Researchers unearthed the ancient cow skull during an excavation lasting from 1975 to 1985 at the Neolithic site of Champ-Durand in Vende?e, a region on the Atlantic coast of western France. An analysis showed that the cow skull dated to sometime between 3400 B.C. and 3000 B.C., and that the animal was clearly an adult, the researchers found.

When past archaeologists first looked at the nearly complete cow cranium, they thought another cow must have caused the gouge. But the hole — which is 2.5 by 1.8 inches (6.4 by 4.6 centimeters) — was so peculiar that one of the original researchers asked Ramirez Rozzi and Froment to take a second look at it in 2012.

“At that time, we looked, and very quickly, we saw that it was trepanation in the cow skull; it was not a goring at all,” Ramirez Rozzi told Live Science.

If another animal had gored the cow, the violent blow would have caused fractures or splintering around the wound, the researchers said. And “no evidence of such a fracture, either internally or externally, can be seen,” the researchers wrote in the study. Nor does the hole look like it was caused by an infectious disease, such as syphilis or tuberculosis, Ramirez Rozzi and Froment noted.

While using a scanning electron microscope, the researchers saw cut marks around the hole in the cow’s head that looked eerily similar to scrape marks seen on the skulls of human trepanation patients, Ramirez Rozzi said.

Notice how the cut marks on the cow’s skull (a, b, c) look similar to the cut marks on a Neolithic human skull (d, e). These striking similarities indicate that the technique used for trepanation in humans was also used on the cow. The bar represents 0.4 inches (1 cm).

Credit: Fernando Ramirez Rozzi

The earliest evidence of trepanation in a human skull dates to the Mesolithic period, which lasted from about 8000 B.C. to 2700 B.C., the researchers said. Archaeologists have several ideas about why ancient people would scrape or drill a hole into a skull. Perhaps the technique was meant to solve a medical condition, such as epilepsy, or maybe it was part of a ritual, the researchers said.

In the cow’s case, it’s not clear why Neolithic people would have gone the extra mile to save a cow with some kind of medical disorder, Ramirez Rozzi said. It’s more likely that these ancient people were using the cow’s skull for trepanation practice, he said.

The study was published online today (April 19) in the journal Scientific Reports.

Source: https://www.livescience.com/62352-ancient-cow-brain-surgery-trepanation.html

IMPORTANT: 4,500 year old ramp found that was used to build the Great Pyramid of Giza!

This 4,500-year-old system used to pull alabaster stones up a steep slope was discovered at Hatnub, an ancient quarry in the Eastern Desert of Egypt. Two staircases with numerous postholes are located next to this ramp. An alabaster block would have been placed on a sled, which was tied by ropes to the wooden poles.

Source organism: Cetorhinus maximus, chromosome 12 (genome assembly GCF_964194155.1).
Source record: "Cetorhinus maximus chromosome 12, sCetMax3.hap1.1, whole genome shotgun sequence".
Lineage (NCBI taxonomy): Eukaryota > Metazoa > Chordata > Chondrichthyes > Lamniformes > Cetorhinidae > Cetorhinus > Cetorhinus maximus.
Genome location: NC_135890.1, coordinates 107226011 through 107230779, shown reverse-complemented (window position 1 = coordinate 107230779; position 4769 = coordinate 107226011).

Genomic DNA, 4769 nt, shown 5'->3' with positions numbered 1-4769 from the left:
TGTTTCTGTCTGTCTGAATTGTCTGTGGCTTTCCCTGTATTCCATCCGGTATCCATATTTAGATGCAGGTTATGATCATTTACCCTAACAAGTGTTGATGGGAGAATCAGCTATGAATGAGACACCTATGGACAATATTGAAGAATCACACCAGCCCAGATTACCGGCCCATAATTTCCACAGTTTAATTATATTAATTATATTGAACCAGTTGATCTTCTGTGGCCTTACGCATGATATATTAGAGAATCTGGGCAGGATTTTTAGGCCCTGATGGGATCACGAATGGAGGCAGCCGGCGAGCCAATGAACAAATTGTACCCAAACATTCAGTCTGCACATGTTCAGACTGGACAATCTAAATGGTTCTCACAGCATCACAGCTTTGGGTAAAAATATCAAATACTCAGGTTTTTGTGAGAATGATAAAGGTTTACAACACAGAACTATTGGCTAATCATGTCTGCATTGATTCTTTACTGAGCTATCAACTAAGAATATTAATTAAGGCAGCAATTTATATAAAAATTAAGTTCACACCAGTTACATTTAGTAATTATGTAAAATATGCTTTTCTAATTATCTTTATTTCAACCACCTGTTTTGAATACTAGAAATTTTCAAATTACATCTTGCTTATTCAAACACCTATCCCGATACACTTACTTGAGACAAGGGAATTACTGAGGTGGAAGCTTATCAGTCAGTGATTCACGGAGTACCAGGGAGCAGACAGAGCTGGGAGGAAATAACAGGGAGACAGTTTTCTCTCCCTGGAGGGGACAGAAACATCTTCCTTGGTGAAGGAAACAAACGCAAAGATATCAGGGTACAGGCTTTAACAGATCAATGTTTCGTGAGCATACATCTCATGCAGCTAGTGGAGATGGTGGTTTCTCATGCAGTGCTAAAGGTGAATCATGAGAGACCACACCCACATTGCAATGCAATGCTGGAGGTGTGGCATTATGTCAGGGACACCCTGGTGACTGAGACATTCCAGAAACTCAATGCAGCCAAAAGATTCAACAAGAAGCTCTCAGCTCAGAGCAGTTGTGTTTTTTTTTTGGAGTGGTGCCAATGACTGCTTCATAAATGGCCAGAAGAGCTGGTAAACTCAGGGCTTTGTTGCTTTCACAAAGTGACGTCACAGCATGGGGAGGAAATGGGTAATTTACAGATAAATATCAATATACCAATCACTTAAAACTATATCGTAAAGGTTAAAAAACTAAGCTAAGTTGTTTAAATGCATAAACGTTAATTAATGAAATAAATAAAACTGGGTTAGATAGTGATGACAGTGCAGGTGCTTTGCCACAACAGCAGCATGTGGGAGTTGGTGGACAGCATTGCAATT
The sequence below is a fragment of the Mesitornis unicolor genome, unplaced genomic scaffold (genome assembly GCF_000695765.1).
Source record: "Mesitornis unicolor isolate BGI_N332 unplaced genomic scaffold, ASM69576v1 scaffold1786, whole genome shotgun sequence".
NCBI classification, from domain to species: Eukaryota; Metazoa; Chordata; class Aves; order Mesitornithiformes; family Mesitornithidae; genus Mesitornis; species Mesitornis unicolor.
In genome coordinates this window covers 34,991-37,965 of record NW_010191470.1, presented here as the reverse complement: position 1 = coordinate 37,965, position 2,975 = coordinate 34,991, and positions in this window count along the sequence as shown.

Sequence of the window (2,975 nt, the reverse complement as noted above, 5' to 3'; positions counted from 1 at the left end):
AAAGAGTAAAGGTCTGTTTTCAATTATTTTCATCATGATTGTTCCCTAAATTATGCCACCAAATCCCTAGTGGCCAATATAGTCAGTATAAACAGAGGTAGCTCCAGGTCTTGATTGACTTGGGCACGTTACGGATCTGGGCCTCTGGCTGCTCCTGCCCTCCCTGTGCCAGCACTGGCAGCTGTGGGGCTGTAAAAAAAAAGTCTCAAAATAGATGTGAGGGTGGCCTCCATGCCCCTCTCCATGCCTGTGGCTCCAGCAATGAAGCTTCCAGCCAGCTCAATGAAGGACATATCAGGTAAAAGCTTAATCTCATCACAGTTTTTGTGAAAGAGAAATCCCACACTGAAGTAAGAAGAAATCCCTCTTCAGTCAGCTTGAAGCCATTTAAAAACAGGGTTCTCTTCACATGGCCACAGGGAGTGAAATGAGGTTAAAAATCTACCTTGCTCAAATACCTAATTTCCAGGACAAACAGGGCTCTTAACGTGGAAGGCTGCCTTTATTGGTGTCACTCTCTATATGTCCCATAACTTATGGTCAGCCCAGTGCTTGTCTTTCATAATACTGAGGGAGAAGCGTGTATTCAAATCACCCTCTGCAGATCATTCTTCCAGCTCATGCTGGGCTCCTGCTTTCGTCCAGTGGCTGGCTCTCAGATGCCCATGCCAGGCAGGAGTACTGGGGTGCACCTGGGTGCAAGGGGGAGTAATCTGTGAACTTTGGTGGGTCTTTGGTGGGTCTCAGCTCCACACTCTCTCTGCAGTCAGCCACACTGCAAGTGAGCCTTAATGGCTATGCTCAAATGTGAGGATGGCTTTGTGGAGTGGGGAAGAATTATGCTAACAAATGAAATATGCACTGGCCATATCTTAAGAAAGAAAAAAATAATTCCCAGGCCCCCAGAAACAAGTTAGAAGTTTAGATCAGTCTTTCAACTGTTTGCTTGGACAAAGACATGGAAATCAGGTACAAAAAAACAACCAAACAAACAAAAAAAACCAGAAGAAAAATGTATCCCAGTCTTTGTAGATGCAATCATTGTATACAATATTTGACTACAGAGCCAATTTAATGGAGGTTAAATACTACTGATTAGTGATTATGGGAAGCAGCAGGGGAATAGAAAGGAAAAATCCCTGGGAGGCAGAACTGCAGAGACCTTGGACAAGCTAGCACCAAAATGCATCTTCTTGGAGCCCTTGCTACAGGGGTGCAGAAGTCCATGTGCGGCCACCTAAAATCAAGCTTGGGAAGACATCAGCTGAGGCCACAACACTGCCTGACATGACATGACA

Credit: Yannis Gourdon/Ifao

Archaeologists have long wondered exactly how the ancient Egyptians constructed the world’s biggest pyramid, the Great Pyramid. Now, they may have discovered the system used to haul massive stone blocks into place some 4,500 years ago.

They discovered the remains of this system at the site of Hatnub, an ancient quarry in the Eastern Desert of Egypt. The contraption would have been used to transport heavy alabaster stones up a steep ramp, according to the archaeologists working at the site, from the Institut français d’archéologie orientale (French Institute for Oriental Archaeology)in Cairo and from the University of Liverpool in England. And it was possibly how Egyptians built the Great Pyramid, in the name of the pharaoh Khufu. [In Photos: Inside Egypt’s Great Pyramids]

“This system is composed of a central ramp flanked by two staircases with numerous post holes,” Yannis Gourdon, co-director of the joint mission at Hatnub, told Live Science. “Using a sled which carried a stone block and was attached with ropes to these wooden posts, ancient Egyptians were able to pull up the alabaster blocks out of the quarry on very steep slopes of 20 percent or more.”

“This kind of system has never been discovered anywhere else,” Gourdon said. “The study of the tool marks and the presence of two [of] Khufu’s inscriptions led us to the conclusion that this system dates back at least to Khufu’s reign, the builder of the Great Pyramid in Giza,” he added.

The Great Pyramid at Giza is Egypt's largest pyramid, built for the pharaoh Khufu.
The Great Pyramid at Giza is Egypt’s largest pyramid, built for the pharaoh Khufu.

Credit: Mikhail Nekrasov/Shutterstock

“As this system dates back at least to Khufu’s reign, that means that during the time of Khufu, ancient Egyptians knew how to move huge blocks of stone using very steep slopes. Therefore, they could have used it for the construction [of] his pyramid,” Gourdon said.

The Great Pyramid is the largest of the three Giza Pyramids, built for each of three pharaohs —Khufu, Khafre and Menkaure. Khufu’s is the largest pyramid ever constructed in Egypt, standing 481 feet (146 m) tall when it was first built. It was considered a wonder of the world by ancient writers.

While archaeologists generally agree that workers at this pyramid used a ramp system to move stone blocks up the pyramid, how exactly this system worked has been a long-standing mystery, one which this discovery may help solve.

Originally published on Live Science.

Source: https://www.livescience.com/63978-great-pyramid-ramp-discovered.html?utm_source=ls-newsletter&utm_medium=email&utm_campaign=20181031-ls